Originally from Matt Baier’s Organizing Works Newsletter, December 2007


At the risk of losing business, I will admit to something you probably already know:  organizing is not brain surgery.  In fact, you probably get more frustrated when you can’t get organized BECAUSE you know it shouldn’t be so hard.  Once again, the culprit is “more” not “less.”  I’m talking about “more” thinking than is helpful.  If you find yourself getting stuck with what to do with an item, forget all of those complicated organizing principals you may have heard (Even if they’ve come from me!) and just remember this simple acronym:  W.A.P.!

1. W is for WHY.  Pick up any item from a cluttered surface and ask, “Why am I keeping this?”  The “W” does not stand for “where” as in “where should I put this?”  If you cannot answer “why” you are keeping something, the “where” is irrelevant.  The “why” doesn’t have to be as important as tax information or proof of residence.  For example, I keep a ratty, old matchbook, which, if seen in a pile of clutter by anybody else, would be quickly tossed.  However, written inside that matchbook is the telephone number my wife gave me when we first met.  Once you have clearly established a “why” (i.e. it brings back a good memory), then you can move on to the next step.

2. A is for ACTION.  When you have answered “why” you are keeping something; connect that “why” to an ACTION.  Don’t actually take the action yet, but establish an action that will get this item off of your surface.  This is why I am so fond of boxes.  By labeling boxes “to file,” “to read,” “to do,” “to upstairs,” “to donate,” “to review,” and so forth, you are establishing actions that will unknot your pile of clutter.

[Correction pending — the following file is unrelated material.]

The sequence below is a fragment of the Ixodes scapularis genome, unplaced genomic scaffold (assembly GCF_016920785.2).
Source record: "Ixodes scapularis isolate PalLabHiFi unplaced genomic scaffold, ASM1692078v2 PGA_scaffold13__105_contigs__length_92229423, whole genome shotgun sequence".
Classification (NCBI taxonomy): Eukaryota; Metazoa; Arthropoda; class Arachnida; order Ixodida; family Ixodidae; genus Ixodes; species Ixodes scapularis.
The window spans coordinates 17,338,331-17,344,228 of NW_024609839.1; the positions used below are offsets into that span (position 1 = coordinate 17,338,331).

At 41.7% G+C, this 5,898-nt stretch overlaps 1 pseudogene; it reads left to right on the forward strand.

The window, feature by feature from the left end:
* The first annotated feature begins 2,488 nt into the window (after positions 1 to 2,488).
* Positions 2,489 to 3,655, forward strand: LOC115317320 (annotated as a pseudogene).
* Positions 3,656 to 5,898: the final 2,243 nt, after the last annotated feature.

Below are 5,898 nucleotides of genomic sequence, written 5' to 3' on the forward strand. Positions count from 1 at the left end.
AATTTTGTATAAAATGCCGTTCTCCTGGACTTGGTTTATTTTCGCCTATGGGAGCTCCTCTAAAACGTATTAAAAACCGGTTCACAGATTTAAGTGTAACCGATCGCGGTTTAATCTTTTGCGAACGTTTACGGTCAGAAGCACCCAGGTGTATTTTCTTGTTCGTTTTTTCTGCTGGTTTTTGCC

3. P is for PLAN.  Now that you have broken up this assorted pile of clutter into manageable boxes of action, it is time to create specific plans for those actions.  Maybe you will feel yourself getting stuck here, but resist the urge to stop at W.A. – keep going – you can do this!  Start with the “to do” box.  Separate the “to do today” from the “to do eventually” and every “to do” in between.  Let’s say one of the top items in your “to do today” pile is “to send” a thank you card to a cousin in Wales.  Perhaps you’ve even written the note two weeks ago and you think, “This is ridiculous!  All I have to do is send it.  I’ll just do that NOW!”  WAIT!  That card is going nowhere without an International stamp, which you don’t have.  The plan should be something more like:  Stop by Post Office on way home from supermarket.  Maybe you could place that card by the door so you don’t forget.

You may notice there is no “TAKE action” in the W.A.P. formula.  That is for two very good reasons.  First, you need to get through the pile clearing process FAST and for this to happen you need complete focus.   Taking action will interfere with this focus.  Second, you need to THINK OF this process as fast, so that it’s not something you put off.  If you remember the last time you cleared your desk as an event that took all day, you’ll be reluctant to do it again.  If, however, you got through it in a focused 30 minute session, you can see yourself doing it again between lunch and your 1:00pm meeting.  When you put off taking action until the end, you may actually be more productive because now you have a clear game plan going forward.

At the heart of the W.A.P. process is the same idea that is at the heart of every good organizing solution:  CIRCULATION.  Without circulation there is accumulation.  So the next time a pile has accumulated in your space, grab the item on the top of the pile, hold it over a trash can, and start by asking, “Why am I keeping this?”  If you don’t have an answer, then LET GO! (Repeat often.)